(photo credit: Stringer Austria / Reuters)
VIENNA - The UN nuclear agency has invited all its members, including Israel, Arab states and Iran, to attend rare talks later this year about the volatile Middle East and efforts to rid the world of atomic bombs, a document showed on Friday.
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While Israel and some Arab nations have indicated readiness to take part in the proposed forum in November, Iran said it saw no justification for such a meeting now.
In its response to the invitation from Yukiya Amano, the head of the International Atomic Energy Agency, Iran's envoy to the IAEA took a swipe at Tehran's arch-foe Israel, which is widely believed to have the Middle East's only nuclear arsenal.
Nuclear weapons are especially controversial in the Middle East. Arab
states often criticize Israel over its presumed nuclear arsenal. Israel
and the United States see Iran as the region's main proliferation
threat, accusing Tehran of covertly seeking to develop nuclear arms.
Iran denies this.
"We are of the view that stability cannot be achieved in a region where
massive imbalances in military capabilities are maintained particularly
through the possession of nuclear weapons which allow one party to
threaten its neighbors and the region," Iranian Ambassador Ali Asghar
A gathering of regional adversaries around the same table to talk about
nuclear arms could be symbolically important, even though substantive
progress is likely to remain elusive.
Amano, the IAEA's director general, said in the report made available to
Reuters on Friday that he had written to all IAEA member states about
taking part in a Nov. 21-22 forum in Vienna.
Debate would focus on lessons learned and relevant experience for the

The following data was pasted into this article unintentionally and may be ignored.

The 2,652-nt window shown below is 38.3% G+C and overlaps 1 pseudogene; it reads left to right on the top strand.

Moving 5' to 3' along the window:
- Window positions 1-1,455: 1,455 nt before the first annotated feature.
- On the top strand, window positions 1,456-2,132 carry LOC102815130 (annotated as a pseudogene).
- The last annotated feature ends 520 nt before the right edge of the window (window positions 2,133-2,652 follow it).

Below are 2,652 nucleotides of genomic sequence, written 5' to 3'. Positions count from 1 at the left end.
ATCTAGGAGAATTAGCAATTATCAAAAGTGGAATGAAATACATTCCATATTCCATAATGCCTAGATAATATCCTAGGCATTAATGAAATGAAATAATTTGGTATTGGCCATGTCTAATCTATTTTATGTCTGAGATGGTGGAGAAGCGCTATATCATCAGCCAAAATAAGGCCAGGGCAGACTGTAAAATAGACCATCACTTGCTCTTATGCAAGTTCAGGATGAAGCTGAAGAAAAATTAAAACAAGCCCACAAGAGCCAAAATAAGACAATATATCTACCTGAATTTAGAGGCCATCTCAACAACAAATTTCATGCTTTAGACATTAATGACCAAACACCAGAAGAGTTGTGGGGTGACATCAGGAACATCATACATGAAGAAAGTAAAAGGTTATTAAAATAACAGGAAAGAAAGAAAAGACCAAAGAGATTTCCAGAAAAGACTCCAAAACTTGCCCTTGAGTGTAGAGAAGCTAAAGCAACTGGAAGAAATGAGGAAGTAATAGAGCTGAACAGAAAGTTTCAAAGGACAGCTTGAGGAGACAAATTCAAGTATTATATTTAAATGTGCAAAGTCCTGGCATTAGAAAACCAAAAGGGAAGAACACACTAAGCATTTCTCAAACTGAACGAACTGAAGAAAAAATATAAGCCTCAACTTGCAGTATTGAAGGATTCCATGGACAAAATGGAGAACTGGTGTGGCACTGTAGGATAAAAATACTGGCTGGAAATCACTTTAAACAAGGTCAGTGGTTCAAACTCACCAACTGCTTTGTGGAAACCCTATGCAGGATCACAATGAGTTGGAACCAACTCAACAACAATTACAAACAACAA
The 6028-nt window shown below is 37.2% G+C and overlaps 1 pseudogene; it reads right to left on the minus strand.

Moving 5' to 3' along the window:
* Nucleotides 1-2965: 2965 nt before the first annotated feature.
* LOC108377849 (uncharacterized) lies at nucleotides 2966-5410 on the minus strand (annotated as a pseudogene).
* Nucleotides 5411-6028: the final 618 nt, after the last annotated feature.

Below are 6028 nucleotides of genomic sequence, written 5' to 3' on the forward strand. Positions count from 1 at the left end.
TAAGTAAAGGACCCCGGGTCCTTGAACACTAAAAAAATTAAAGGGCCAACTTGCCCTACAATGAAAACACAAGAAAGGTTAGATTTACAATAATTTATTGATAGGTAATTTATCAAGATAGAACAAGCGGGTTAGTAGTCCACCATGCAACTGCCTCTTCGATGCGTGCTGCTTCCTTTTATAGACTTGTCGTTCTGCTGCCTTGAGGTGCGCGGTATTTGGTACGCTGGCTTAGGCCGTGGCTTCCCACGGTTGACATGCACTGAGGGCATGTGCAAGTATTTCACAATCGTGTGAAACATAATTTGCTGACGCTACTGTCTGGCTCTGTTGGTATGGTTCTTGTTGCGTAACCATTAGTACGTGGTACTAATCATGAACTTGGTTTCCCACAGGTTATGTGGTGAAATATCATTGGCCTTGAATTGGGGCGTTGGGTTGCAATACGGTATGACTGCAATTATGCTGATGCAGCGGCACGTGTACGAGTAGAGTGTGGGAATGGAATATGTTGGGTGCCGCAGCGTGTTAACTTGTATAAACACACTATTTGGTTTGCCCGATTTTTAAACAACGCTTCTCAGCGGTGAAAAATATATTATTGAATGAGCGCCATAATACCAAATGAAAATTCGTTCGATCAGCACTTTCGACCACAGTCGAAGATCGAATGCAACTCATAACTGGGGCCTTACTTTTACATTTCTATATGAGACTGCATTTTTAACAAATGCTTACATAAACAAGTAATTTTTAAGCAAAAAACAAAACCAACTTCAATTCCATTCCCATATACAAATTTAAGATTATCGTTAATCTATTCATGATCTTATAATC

Middle East from the establishment of nuclear weapons-free zones in
other regions, such as Africa and Latin America.
Diplomats stress that no decisions are expected at the planned talks,
but that they can be useful as a way to start a dialogue and help build
badly needed confidence in the region.
Amano said in his Sept. 2 report, the Application of IAEA Safeguards in
the Middle East, that he had sought the views of Middle East countries
on the agenda for the planned forum.
Twelve Middle Eastern states, including Egypt, Iran, Israel, Saudi Arabia and Syria, had written back, Amano added.Some Arab states seek change in meeting's agenda
He suggested that his efforts had been broadly welcomed, even though some Arab states sought changes to the agenda.
He then "wrote to all member states inviting them to take part in the
Forum to be held on November 21-22, 2011 at IAEA headquarters in
Vienna," the report said.
Amano "will pursue further consultations with member states of the
Middle East region and with other interested parties on arrangements
conducive to the Forum being a constructive contribution towards the
objective of the establishment" of a nuclear weapons-free zone in the
Middle East, it added.
Amano told Reuters last month he saw "momentum" for his plan to host
discussions between Israel and Arab states. IAEA members decided in 2000
that such a meeting should take place but agreement on the agenda and
other issues has been lacking.
"A nuclear weapons-free zone in the Middle East will not be achieved
tomorrow, everyone knows it, but we can get closer," Amano said in the
Aug. 19 interview. "Increasing confidence is very much needed, even a
small step is helpful."
Israel is widely assumed to hold the Middle East's only nuclear arsenal
and is also the only country in the region outside the nuclear
Non-Proliferation Treaty (NPT).
Arab states, backed by Iran, say this poses a threat to peace and
stability. They want Israel to subject all its atomic facilities to IAEA
Israel, which has never confirmed or denied having atom bombs, says it
will only join the NPT if there is a comprehensive Middle East peace. If
it signed the pact, the Jewish state would have to renounce nuclear